How about you? Are you now, or have you ever been, on a gluten-free diet? How has it benefited you? Tell me about it; I need all the encouragement I can get! Look for more gluten-free recipes on my Recipes index page.

Gluten-Free Muesli Cookies

(Makes 3 1/2 dozen)

1/2 cup sorghum flour
1/2 cup brown rice flour
1/2 cup tapioca flour
1 teaspoon xanthan gum
1 teaspoon baking soda
1 teaspoon cinnamon
1/2 teaspoon salt
2 sticks (8 ounces) unsalted butter, softened
2/3 cup sugar
2/3 cup dark brown sugar
2 large eggs
1 teaspoon vanilla extract
1/4 cup water
1 16-ounce bag Bob's Red Mill gluten-free muesli

1 In small bowl, whisk together sorghum flour, brown rice flour, tapioca flour, xanthan gum, baking soda, cinnamon and salt. If you are not making gluten-free cookies, whisk together 1 1/2 packed cups (7.5 ounces) unbleached all-purpose flour, baking soda, cinnamon and salt.

2 In large bowl of electric mixer, beat butter on medium speed for 30 seconds. Add sugars and beat until light and fluffy, about 5 minutes. Beat in eggs, vanilla and water. By hand, stir in flour mixture and muesli (or oats, fruit and nuts). Cover and refrigerate for 24 hours.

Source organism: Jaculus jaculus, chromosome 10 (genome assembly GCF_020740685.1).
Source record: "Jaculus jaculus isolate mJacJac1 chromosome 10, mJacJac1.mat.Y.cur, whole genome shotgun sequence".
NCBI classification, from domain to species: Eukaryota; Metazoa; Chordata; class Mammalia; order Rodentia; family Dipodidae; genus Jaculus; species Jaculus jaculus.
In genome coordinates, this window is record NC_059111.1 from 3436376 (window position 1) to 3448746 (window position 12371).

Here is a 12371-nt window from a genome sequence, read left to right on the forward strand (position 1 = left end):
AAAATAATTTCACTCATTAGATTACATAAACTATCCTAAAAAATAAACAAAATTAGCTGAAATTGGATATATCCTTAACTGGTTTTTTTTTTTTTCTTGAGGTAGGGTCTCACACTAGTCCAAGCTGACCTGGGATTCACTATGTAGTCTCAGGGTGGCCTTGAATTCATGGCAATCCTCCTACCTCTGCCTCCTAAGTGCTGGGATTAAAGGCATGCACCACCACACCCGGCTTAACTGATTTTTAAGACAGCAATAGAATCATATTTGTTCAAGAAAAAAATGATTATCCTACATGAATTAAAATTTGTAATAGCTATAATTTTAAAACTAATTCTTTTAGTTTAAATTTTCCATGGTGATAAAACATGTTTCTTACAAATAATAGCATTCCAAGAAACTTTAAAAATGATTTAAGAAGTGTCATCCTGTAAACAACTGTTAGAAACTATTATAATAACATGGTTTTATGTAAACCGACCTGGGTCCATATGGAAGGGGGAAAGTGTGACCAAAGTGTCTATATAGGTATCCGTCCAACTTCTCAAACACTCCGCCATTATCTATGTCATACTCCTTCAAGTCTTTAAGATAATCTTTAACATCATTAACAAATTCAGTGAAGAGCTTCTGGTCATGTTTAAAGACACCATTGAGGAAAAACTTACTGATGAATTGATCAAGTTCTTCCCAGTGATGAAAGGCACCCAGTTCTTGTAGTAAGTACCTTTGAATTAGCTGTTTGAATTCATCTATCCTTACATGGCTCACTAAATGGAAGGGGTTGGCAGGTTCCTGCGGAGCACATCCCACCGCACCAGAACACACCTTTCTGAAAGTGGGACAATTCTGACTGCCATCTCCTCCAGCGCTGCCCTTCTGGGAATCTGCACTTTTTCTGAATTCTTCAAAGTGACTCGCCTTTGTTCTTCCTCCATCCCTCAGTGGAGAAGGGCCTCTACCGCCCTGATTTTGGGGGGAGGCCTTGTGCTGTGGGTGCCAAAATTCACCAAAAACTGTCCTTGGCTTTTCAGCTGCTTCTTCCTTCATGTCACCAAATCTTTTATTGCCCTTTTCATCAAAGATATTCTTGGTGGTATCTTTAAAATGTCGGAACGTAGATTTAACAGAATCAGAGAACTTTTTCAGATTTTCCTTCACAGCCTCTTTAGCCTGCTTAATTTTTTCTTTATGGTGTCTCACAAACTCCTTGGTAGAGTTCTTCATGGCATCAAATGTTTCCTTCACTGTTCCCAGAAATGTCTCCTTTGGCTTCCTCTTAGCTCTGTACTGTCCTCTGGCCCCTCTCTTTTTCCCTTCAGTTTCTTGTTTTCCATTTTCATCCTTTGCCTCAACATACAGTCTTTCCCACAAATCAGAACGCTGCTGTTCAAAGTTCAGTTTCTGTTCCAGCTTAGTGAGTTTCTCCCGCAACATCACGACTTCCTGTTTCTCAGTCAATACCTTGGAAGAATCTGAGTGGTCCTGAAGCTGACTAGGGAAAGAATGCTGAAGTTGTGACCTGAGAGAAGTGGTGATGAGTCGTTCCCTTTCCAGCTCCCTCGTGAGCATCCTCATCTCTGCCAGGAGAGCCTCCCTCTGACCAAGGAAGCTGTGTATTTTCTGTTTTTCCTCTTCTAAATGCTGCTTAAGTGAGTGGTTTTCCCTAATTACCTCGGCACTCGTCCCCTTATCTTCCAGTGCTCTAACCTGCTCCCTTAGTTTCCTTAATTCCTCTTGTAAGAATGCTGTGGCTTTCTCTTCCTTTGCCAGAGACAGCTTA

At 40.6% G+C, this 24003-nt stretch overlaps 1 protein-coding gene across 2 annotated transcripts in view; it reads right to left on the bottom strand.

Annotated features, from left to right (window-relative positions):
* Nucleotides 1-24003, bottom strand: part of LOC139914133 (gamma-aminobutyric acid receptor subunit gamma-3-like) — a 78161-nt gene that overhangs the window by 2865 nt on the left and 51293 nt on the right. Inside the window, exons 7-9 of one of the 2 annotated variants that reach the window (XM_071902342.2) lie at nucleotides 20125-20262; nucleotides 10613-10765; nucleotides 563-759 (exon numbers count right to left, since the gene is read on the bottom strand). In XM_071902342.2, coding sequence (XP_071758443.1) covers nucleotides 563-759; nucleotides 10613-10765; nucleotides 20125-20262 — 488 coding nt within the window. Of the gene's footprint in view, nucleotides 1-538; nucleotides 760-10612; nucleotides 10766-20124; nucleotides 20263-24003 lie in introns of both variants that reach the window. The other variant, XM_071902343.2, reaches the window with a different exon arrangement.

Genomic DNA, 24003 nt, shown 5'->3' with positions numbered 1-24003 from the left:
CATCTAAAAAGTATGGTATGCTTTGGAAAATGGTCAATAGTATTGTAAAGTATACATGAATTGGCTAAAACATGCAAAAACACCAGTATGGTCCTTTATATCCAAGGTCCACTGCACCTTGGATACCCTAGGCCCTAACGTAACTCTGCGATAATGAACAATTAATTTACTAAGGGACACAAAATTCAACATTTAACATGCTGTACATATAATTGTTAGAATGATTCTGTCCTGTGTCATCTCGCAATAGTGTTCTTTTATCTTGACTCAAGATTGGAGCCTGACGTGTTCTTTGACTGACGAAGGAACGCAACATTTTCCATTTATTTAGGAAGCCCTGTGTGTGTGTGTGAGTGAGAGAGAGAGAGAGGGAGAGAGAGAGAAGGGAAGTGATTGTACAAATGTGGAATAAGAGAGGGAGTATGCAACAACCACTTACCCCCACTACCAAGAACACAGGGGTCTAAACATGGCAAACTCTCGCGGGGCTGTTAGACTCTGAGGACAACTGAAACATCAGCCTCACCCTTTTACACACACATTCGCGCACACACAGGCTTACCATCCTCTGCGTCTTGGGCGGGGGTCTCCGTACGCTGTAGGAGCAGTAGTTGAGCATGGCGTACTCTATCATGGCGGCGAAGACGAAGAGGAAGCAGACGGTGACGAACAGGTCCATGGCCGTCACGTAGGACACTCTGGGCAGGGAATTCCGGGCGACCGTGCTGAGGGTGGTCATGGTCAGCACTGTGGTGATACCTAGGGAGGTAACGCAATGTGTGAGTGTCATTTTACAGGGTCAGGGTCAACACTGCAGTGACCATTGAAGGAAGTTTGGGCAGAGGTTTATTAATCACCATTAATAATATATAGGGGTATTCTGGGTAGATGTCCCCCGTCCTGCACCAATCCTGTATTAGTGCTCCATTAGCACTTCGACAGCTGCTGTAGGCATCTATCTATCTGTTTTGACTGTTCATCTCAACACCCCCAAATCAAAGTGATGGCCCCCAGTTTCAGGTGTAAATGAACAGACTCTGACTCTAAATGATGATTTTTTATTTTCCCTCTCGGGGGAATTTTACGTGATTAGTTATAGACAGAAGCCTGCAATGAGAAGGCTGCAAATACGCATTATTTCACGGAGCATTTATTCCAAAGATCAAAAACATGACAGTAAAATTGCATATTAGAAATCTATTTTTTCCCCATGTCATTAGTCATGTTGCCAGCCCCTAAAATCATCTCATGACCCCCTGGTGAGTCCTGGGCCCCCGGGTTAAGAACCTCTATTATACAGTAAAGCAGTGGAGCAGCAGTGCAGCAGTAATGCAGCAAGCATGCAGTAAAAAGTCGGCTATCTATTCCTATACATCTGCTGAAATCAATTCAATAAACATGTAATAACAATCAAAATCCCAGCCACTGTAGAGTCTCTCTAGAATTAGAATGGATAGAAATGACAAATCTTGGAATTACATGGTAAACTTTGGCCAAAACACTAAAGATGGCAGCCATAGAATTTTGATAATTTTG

3 Preheat oven to 375 degrees. Drop #40 scoops (0.8 ounces or approximately 1.5 tablespoons) of dough 3 inches apart onto ungreased parchment-lined cookie sheets. (The slightly domed cookies on the right were just scooped and baked; the flatter ones on the left were flattened slightly before baking.) Bake for 10 to 12 minutes or until lightly browned. For crisp cookies, bake a bit longer, watching carefully so that they don't burn. Cool on baking sheet for 1 minute, then remove to wire racks to cool completely.

13 June 2013

Afternoon Tea - The Langham Anniversary Tea


A posh afternoon tea for 15 cents?! It happens every year when Langham hotels worldwide celebrate the anniversary of the first Langham hotel, Langham London, by rolling back the price to what it was originally: 1 shilling and sixpence ("one and six"). 

June 10 (or 10 June, as they say in the UK) was the 148th anniversary of the opening of the Langham London, London's first grand hotel. Opened on June 10 in 1865*, it was the first luxury hotel in Europe to serve afternoon tea (still served daily in The Palm Court). So what better way to celebrate the occasion than afternoon tea!